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Ald. Ed Burke endorses old friend, former employee Gery Chico in race for mayor

Ald. Edward Burke also backed Gery Chico during his 2011 mayoral campaign. l Sun-Times files

The City Council’s most powerful alderman on Monday threw his formidable support behind Gery Chico in the crowded race to replace Mayor Rahm Emanuel.

“I like Gery Chico. As you know, he and I go back a long way. He worked for me here in City Hall. And there’s probably nobody more qualified than he is,” said Ald. Edward Burke (14th), chairman of the City Council’s Finance Committee.

After a stint in the city’s Department of Planning and Development, Chico served as chief of policy for the Finance Committee during the tumultuous period known as “Council Wars” that saw a group of 29 mostly-white aldermen thwart then-Mayor Harold Washington’s every move.

Gery Chico is shown in 1993 when, as Daley’s chief of staff, he made a presentation to the City Council Finance Committee, chaired by Ald. Edward Burke (right). Burke endorsed Chico’s mayoral campaign on Monday. | File photo
Gery Chico is shown in 1993 when, as Daley’s chief of staff, he made a presentation to the City Council Finance Committee, chaired by Ald. Edward Burke (right). Burke endorsed Chico’s mayoral campaign on Monday. | File photo

They have been close friends and political allies ever since. Burke also sided with Chico during the 2011 mayoral campaign that saw Chico nearly force Emanuel into a runoff.

It’s not surprising, then, that Burke is once again supporting Chico.

That’s even though there has been political speculation that Burke may be working behind the scenes to cut a deal with County Board President Toni Preckwinkle in hopes of being retained as Finance Chairman for one more term during a Preckwinkle administration.

Chico welcomed the endorsement from the City Council dean, who celebrated 50 years in politics in early March and is now embroiled in a fight for his political life.

“Having Ald. Burke’s support is very important to our campaign. He’s the longest-sitting alderman who has contributed much over the decades to the city,” Chico said Monday.

“His network of supporters will take a hard look at our campaign and, hopefully, we will make them our supporters as well.”

Asked about his own re-election bid, Burke responded with a rare show of humility.

“I’m doing the best I can and it’s up to the good voters of the 14th Ward,” said Burke, who is going door-to-door in the majority Hispanic ward in search of votes.

Still, Burke said this won’t be his most difficult election: “The toughest campaign I had was my first one. … There even was a candidate by the name of Ed Burke in that race. Can you believe that?”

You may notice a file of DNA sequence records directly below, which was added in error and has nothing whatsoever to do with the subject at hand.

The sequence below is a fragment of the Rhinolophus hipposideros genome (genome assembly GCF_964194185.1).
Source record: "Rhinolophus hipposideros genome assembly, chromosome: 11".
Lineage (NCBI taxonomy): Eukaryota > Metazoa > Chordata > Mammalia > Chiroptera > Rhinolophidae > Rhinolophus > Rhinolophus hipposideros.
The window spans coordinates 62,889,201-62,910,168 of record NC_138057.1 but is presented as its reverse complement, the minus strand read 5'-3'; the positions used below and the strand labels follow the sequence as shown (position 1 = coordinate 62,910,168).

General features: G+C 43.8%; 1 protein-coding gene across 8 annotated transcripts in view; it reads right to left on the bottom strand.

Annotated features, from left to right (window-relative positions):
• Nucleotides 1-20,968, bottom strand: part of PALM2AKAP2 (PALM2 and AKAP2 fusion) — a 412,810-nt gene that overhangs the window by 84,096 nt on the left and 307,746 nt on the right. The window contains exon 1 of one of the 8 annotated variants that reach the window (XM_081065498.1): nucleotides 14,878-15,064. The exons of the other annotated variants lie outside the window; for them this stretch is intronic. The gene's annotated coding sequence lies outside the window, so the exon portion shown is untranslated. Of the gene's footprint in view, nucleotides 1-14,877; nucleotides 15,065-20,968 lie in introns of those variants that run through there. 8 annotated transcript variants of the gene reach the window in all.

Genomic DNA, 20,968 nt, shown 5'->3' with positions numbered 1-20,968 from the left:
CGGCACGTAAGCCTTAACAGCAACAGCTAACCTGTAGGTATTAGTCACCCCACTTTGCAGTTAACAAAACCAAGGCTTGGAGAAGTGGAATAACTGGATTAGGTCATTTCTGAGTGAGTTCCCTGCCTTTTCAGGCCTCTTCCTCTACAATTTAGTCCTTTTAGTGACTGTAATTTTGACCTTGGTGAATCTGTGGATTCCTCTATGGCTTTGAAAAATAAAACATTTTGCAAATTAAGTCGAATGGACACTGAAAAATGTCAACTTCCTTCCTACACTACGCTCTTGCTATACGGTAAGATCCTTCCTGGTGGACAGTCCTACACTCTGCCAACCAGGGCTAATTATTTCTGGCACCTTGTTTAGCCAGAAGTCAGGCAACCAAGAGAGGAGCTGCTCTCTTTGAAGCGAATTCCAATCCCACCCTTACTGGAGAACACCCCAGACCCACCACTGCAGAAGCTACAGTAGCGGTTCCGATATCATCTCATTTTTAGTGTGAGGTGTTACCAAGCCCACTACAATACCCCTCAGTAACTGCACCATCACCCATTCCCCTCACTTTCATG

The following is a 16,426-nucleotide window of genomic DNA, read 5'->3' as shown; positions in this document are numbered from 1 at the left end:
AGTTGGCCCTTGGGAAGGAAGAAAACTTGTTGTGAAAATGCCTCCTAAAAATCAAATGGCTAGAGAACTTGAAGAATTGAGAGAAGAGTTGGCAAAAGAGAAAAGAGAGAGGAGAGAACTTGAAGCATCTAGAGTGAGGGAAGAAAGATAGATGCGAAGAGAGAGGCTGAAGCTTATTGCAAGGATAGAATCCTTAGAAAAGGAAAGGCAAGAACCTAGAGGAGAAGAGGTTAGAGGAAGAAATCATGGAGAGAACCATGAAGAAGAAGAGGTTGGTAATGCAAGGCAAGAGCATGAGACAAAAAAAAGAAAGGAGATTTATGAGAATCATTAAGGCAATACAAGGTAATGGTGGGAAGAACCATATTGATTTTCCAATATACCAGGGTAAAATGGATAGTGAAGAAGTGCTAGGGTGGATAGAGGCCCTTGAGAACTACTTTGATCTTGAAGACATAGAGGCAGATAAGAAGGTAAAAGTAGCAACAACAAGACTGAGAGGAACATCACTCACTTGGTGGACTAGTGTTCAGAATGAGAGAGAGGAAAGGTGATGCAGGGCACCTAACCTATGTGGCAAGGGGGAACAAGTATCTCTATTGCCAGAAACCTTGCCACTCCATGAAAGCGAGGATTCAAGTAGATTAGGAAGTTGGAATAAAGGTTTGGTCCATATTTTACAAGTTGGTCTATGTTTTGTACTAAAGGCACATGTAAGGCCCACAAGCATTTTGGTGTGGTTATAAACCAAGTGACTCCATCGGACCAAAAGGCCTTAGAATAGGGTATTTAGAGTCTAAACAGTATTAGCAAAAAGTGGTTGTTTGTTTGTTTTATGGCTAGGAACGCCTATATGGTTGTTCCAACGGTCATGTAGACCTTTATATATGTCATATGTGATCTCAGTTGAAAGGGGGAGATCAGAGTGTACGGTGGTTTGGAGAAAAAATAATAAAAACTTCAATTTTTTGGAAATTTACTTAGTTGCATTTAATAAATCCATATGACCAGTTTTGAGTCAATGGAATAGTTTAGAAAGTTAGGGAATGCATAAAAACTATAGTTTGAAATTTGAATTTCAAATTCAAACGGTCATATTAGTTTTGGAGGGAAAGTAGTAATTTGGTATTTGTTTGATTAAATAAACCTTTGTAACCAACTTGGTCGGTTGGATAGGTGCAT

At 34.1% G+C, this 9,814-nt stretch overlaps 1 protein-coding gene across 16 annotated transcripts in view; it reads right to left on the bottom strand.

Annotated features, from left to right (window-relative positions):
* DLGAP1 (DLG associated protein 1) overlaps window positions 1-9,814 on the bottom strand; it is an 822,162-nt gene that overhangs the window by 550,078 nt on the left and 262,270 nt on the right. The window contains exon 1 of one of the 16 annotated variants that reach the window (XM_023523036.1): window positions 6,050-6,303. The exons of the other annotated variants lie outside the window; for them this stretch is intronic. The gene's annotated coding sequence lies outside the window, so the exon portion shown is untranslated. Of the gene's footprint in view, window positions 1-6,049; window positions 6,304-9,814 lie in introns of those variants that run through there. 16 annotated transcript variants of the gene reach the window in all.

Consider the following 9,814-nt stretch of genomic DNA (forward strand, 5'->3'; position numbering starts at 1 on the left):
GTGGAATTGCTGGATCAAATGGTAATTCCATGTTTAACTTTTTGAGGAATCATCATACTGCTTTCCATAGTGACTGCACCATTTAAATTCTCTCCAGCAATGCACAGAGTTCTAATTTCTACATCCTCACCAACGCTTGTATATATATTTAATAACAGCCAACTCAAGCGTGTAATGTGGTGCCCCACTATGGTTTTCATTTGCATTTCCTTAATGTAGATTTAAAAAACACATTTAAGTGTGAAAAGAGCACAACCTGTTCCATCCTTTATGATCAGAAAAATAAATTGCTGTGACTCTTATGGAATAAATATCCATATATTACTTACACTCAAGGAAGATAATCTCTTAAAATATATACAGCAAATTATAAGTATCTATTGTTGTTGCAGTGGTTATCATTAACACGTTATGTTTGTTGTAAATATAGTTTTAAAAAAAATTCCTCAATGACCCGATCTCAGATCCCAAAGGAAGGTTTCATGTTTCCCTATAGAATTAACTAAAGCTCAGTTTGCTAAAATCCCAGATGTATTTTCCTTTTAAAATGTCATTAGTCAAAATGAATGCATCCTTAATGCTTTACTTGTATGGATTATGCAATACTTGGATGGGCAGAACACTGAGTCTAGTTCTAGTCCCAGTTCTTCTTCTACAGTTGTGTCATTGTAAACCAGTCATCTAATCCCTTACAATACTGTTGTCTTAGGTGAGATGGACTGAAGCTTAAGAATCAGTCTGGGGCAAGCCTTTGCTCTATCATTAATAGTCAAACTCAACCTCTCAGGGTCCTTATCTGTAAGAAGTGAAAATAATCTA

Burke did quickly note he defeated his closest opponent in that race by a 10-to-1 margin.

Burke has had a political bull’s-eye on his back since his brother, state Rep. Dan Burke (D-Chicago), was defeated by political newcomer Aaron Ortiz in a primary race dominated by Edward Burke’s property tax reduction work for the riverfront hotel and condominium tower bearing the name of President Donald Trump.

Burke has since cited “irreconcilable differences” for his decision to stop representing Trump. That hasn’t stopped County Commissioner-turned-Democratic Congressional nominee Jesus “Chuy” Garcia and his allies from recruiting a challenger.

Burke’s endorsement of Chico draws a sharp contrast between him and mayoral candidate Lori Lightfoot.

Lightfoot has unveiled a sweeping ethics plan that would, among other things, prohibit city employees, elected and appointed officials from holding paid side jobs that “conflict with the city’s interests” and shift control over Chicago’s $100 million-a-year worker’s compensation program to the executive branch and away from Burke.

“We are not gonna continue to have aldermen who are profiting from their positions. That is unacceptable. It’s unethical. And it flies in the face of anything that even remotely resembles good government. I’m not gonna stand for it,” she said.

Emanuel once threatened to depose Burke as Finance Committee chairman or strip Burke of his personal bodyguards before reaching a political accommodation that has benefited both men.

But, Lightfoot has said: “I’m not making peace with anybody … who is not gonna put the taxpayers of this city first. … I’m putting a very specific stake in the ground that this must change. The mayor hasn’t taken on that issue. And shame on him. But, I am and I will.”